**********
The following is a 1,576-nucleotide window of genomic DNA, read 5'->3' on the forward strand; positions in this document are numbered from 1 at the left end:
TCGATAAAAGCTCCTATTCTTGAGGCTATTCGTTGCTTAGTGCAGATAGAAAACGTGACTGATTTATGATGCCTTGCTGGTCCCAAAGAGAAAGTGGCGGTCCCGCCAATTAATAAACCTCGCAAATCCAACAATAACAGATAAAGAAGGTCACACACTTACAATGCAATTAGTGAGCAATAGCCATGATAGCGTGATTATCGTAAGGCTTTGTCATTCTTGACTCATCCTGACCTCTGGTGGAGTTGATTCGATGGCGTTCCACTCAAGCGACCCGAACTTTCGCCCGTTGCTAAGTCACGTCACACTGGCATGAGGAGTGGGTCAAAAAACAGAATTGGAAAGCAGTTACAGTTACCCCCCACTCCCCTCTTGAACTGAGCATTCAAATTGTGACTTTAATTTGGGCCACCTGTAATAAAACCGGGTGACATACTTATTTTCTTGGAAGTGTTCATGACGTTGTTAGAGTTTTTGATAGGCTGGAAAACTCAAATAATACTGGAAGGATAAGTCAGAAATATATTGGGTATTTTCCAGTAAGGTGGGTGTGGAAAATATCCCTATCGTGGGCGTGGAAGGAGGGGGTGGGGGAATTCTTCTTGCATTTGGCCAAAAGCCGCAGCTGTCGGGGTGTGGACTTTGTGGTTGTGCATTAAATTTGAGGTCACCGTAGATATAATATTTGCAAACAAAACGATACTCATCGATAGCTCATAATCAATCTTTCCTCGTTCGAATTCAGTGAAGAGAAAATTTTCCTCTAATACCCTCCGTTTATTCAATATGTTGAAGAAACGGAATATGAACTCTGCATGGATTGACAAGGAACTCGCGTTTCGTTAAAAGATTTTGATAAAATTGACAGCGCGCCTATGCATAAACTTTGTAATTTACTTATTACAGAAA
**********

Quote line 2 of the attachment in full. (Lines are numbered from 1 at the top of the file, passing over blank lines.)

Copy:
TCGATAAAAGCTCCTATTCTTGAGGCTATTCGTTGCTTAGTGCAGATAGAAAACGTGACTGATTTATGATGCCTTGCTGGTCCCAAAGAGAAAGTGGCGGTCCCGCCAATTAATAAACCTCGCAAATCCAACAATAACAGATAAAGAAGGTCACACACTTACAATGCAATTAGTGAGCAATAGCCATGATAGCGTGATTATCGTAAGGCTTTGTCATTCTTGACTCATCCTGACCTCTGGTGGAGTTGATTCGATGGCGTTCCACTCAAGCGACCCGAACTTTCGCCCGTTGCTAAGTCACGTCACACTGGCATGAGGAGTGGGTCAAAAAACAGAATTGGAAAGCAGTTACAGTTACCCCCCACTCCCCTCTTGAACTGAGCATTCAAATTGTGACTTTAATTTGGGCCACCTGTAATAAAACCGGGTGACATACTTATTTTCTTGGAAGTGTTCATGACGTTGTTAGAGTTTTTGATAGGCTGGAAAACTCAAATAATACTGGAAGGATAAGTCAGAAATATATTGGGTATTTTCCAGTAAGGTGGGTGTGGAAAATATCCCTATCGTGGGCGTGGAAGGAGGGGGTGGGGGAATTCTTCTTGCATTTGGCCAAAAGCCGCAGCTGTCGGGGTGTGGACTTTGTGGTTGTGCATTAAATTTGAGGTCACCGTAGATATAATATTTGCAAACAAAACGATACTCATCGATAGCTCATAATCAATCTTTCCTCGTTCGAATTCAGTGAAGAGAAAATTTTCCTCTAATACCCTCCGTTTATTCAATATGTTGAAGAAACGGAATATGAACTCTGCATGGATTGACAAGGAACTCGCGTTTCGTTAAAAGATTTTGATAAAATTGACAGCGCGCCTATGCATAAACTTTGTAATTTACTTATTACAGAAA